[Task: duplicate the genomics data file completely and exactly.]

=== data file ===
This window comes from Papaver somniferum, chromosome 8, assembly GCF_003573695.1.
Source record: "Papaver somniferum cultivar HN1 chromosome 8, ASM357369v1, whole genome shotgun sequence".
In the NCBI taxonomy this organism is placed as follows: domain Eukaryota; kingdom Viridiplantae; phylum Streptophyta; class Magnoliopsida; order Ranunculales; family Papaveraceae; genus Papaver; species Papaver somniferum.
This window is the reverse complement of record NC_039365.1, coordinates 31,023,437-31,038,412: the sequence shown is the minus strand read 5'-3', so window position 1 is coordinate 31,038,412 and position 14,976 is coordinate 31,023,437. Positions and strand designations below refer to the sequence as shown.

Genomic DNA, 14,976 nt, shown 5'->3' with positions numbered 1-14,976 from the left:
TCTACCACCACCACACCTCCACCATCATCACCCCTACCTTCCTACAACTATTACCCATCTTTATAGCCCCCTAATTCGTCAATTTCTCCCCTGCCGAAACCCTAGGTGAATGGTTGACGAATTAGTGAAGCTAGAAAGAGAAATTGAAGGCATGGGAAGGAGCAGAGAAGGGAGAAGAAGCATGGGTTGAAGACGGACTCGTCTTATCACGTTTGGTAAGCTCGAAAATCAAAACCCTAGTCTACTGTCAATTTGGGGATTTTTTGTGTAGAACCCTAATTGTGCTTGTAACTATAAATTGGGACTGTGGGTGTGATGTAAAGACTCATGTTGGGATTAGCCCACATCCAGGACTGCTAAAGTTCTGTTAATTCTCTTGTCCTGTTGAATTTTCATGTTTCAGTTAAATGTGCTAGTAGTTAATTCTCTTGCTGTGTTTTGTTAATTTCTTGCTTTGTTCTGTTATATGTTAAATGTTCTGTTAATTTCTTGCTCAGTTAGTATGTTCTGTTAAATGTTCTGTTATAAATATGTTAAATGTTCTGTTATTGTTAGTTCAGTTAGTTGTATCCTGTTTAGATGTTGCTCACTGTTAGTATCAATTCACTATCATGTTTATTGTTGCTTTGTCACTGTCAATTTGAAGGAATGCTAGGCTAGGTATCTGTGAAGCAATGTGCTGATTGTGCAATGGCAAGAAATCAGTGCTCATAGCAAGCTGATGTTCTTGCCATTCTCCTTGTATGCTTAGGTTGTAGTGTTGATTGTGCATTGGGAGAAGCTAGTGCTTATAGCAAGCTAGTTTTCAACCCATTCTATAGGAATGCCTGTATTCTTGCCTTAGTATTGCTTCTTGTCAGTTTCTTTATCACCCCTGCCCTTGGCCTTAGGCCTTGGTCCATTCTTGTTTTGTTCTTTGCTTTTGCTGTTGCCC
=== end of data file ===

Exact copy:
This window comes from Papaver somniferum, chromosome 8, assembly GCF_003573695.1.
Source record: "Papaver somniferum cultivar HN1 chromosome 8, ASM357369v1, whole genome shotgun sequence".
In the NCBI taxonomy this organism is placed as follows: domain Eukaryota; kingdom Viridiplantae; phylum Streptophyta; class Magnoliopsida; order Ranunculales; family Papaveraceae; genus Papaver; species Papaver somniferum.
This window is the reverse complement of record NC_039365.1, coordinates 31,023,437-31,038,412: the sequence shown is the minus strand read 5'-3', so window position 1 is coordinate 31,038,412 and position 14,976 is coordinate 31,023,437. Positions and strand designations below refer to the sequence as shown.

Genomic DNA, 14,976 nt, shown 5'->3' with positions numbered 1-14,976 from the left:
TCTACCACCACCACACCTCCACCATCATCACCCCTACCTTCCTACAACTATTACCCATCTTTATAGCCCCCTAATTCGTCAATTTCTCCCCTGCCGAAACCCTAGGTGAATGGTTGACGAATTAGTGAAGCTAGAAAGAGAAATTGAAGGCATGGGAAGGAGCAGAGAAGGGAGAAGAAGCATGGGTTGAAGACGGACTCGTCTTATCACGTTTGGTAAGCTCGAAAATCAAAACCCTAGTCTACTGTCAATTTGGGGATTTTTTGTGTAGAACCCTAATTGTGCTTGTAACTATAAATTGGGACTGTGGGTGTGATGTAAAGACTCATGTTGGGATTAGCCCACATCCAGGACTGCTAAAGTTCTGTTAATTCTCTTGTCCTGTTGAATTTTCATGTTTCAGTTAAATGTGCTAGTAGTTAATTCTCTTGCTGTGTTTTGTTAATTTCTTGCTTTGTTCTGTTATATGTTAAATGTTCTGTTAATTTCTTGCTCAGTTAGTATGTTCTGTTAAATGTTCTGTTATAAATATGTTAAATGTTCTGTTATTGTTAGTTCAGTTAGTTGTATCCTGTTTAGATGTTGCTCACTGTTAGTATCAATTCACTATCATGTTTATTGTTGCTTTGTCACTGTCAATTTGAAGGAATGCTAGGCTAGGTATCTGTGAAGCAATGTGCTGATTGTGCAATGGCAAGAAATCAGTGCTCATAGCAAGCTGATGTTCTTGCCATTCTCCTTGTATGCTTAGGTTGTAGTGTTGATTGTGCATTGGGAGAAGCTAGTGCTTATAGCAAGCTAGTTTTCAACCCATTCTATAGGAATGCCTGTATTCTTGCCTTAGTATTGCTTCTTGTCAGTTTCTTTATCACCCCTGCCCTTGGCCTTAGGCCTTGGTCCATTCTTGTTTTGTTCTTTGCTTTTGCTGTTGCCC